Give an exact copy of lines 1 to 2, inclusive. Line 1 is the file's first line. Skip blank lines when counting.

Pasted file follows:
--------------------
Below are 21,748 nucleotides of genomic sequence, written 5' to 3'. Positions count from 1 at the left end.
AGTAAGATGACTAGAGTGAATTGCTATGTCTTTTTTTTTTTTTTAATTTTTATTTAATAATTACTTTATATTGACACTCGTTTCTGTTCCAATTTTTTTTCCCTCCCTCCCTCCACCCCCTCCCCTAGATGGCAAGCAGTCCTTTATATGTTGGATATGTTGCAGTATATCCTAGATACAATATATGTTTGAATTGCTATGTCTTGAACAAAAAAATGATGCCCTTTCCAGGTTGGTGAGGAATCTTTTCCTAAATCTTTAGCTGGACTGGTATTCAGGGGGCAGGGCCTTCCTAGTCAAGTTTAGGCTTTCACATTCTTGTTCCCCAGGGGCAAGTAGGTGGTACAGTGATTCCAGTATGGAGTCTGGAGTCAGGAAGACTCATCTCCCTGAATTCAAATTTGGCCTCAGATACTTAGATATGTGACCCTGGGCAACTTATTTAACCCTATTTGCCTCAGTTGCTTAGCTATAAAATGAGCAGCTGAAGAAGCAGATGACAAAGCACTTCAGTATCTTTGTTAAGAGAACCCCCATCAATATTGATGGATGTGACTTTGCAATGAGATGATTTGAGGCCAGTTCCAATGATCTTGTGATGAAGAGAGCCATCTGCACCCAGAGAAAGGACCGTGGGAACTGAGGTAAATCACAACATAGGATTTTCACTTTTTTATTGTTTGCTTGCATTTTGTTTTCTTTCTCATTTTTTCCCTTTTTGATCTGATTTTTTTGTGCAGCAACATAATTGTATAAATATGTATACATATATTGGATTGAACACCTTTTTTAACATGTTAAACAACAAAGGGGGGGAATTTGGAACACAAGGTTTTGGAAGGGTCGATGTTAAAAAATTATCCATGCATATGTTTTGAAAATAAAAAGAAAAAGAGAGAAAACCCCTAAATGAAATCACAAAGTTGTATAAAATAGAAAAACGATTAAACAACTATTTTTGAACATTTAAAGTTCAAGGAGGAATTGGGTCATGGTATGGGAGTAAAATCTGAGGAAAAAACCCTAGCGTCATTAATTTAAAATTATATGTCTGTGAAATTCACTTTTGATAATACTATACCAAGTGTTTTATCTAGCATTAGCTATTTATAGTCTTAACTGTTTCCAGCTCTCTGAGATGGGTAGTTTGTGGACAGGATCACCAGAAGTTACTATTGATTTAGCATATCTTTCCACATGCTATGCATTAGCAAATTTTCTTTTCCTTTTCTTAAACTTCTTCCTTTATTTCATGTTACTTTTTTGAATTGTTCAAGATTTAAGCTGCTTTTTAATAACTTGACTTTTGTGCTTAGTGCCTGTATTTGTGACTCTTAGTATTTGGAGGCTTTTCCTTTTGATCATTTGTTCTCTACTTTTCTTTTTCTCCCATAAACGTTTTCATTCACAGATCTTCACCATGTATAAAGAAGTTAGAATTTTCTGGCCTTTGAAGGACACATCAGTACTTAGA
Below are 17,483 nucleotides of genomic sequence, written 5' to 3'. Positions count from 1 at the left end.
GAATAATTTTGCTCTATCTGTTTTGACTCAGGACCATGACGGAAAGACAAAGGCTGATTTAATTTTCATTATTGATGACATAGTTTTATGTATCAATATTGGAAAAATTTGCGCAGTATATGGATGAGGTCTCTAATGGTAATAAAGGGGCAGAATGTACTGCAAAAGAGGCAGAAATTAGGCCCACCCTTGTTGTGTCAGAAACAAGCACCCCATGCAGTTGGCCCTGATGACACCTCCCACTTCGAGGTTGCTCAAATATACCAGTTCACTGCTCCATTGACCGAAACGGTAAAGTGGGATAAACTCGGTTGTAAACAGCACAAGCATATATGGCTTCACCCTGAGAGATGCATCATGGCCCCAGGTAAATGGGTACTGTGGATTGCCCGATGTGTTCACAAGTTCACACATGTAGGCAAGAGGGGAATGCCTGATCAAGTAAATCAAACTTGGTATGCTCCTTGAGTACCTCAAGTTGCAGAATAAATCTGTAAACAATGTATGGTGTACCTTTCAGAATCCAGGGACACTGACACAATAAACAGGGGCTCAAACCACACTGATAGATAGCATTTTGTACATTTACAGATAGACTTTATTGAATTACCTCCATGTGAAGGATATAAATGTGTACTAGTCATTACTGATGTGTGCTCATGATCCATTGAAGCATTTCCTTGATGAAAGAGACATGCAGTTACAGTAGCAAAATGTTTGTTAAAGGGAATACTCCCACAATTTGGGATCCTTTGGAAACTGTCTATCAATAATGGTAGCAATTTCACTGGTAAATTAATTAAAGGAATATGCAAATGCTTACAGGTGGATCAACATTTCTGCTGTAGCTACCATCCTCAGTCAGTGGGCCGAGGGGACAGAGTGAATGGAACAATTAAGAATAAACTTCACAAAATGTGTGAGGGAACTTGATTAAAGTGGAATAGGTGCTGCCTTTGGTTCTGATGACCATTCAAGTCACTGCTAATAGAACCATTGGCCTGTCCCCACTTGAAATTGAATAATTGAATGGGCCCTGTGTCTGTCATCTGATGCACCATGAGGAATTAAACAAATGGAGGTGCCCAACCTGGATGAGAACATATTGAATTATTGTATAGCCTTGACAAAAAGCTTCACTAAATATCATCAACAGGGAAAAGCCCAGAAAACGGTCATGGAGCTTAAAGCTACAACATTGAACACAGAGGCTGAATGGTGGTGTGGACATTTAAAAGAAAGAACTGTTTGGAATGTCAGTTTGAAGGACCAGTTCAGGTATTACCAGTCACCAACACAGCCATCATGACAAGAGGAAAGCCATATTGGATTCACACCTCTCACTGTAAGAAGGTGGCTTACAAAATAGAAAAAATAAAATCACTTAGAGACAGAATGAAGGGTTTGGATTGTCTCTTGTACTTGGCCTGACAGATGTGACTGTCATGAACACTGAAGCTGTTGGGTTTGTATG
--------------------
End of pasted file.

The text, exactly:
Below are 21,748 nucleotides of genomic sequence, written 5' to 3'. Positions count from 1 at the left end.
AGTAAGATGACTAGAGTGAATTGCTATGTCTTTTTTTTTTTTTTAATTTTTATTTAATAATTACTTTATATTGACACTCGTTTCTGTTCCAATTTTTTTTCCCTCCCTCCCTCCACCCCCTCCCCTAGATGGCAAGCAGTCCTTTATATGTTGGATATGTTGCAGTATATCCTAGATACAATATATGTTTGAATTGCTATGTCTTGAACAAAAAAATGATGCCCTTTCCAGGTTGGTGAGGAATCTTTTCCTAAATCTTTAGCTGGACTGGTATTCAGGGGGCAGGGCCTTCCTAGTCAAGTTTAGGCTTTCACATTCTTGTTCCCCAGGGGCAAGTAGGTGGTACAGTGATTCCAGTATGGAGTCTGGAGTCAGGAAGACTCATCTCCCTGAATTCAAATTTGGCCTCAGATACTTAGATATGTGACCCTGGGCAACTTATTTAACCCTATTTGCCTCAGTTGCTTAGCTATAAAATGAGCAGCTGAAGAAGCAGATGACAAAGCACTTCAGTATCTTTGTTAAGAGAACCCCCATCAATATTGATGGATGTGACTTTGCAATGAGATGATTTGAGGCCAGTTCCAATGATCTTGTGATGAAGAGAGCCATCTGCACCCAGAGAAAGGACCGTGGGAACTGAGGTAAATCACAACATAGGATTTTCACTTTTTTATTGTTTGCTTGCATTTTGTTTTCTTTCTCATTTTTTCCCTTTTTGATCTGATTTTTTTGTGCAGCAACATAATTGTATAAATATGTATACATATATTGGATTGAACACCTTTTTTAACATGTTAAACAACAAAGGGGGGGAATTTGGAACACAAGGTTTTGGAAGGGTCGATGTTAAAAAATTATCCATGCATATGTTTTGAAAATAAAAAGAAAAAGAGAGAAAACCCCTAAATGAAATCACAAAGTTGTATAAAATAGAAAAACGATTAAACAACTATTTTTGAACATTTAAAGTTCAAGGAGGAATTGGGTCATGGTATGGGAGTAAAATCTGAGGAAAAAACCCTAGCGTCATTAATTTAAAATTATATGTCTGTGAAATTCACTTTTGATAATACTATACCAAGTGTTTTATCTAGCATTAGCTATTTATAGTCTTAACTGTTTCCAGCTCTCTGAGATGGGTAGTTTGTGGACAGGATCACCAGAAGTTACTATTGATTTAGCATATCTTTCCACATGCTATGCATTAGCAAATTTTCTTTTCCTTTTCTTAAACTTCTTCCTTTATTTCATGTTACTTTTTTGAATTGTTCAAGATTTAAGCTGCTTTTTAATAACTTGACTTTTGTGCTTAGTGCCTGTATTTGTGACTCTTAGTATTTGGAGGCTTTTCCTTTTGATCATTTGTTCTCTACTTTTCTTTTTCTCCCATAAACGTTTTCATTCACAGATCTTCACCATGTATAAAGAAGTTAGAATTTTCTGGCCTTTGAAGGACACATCAGTACTTAGA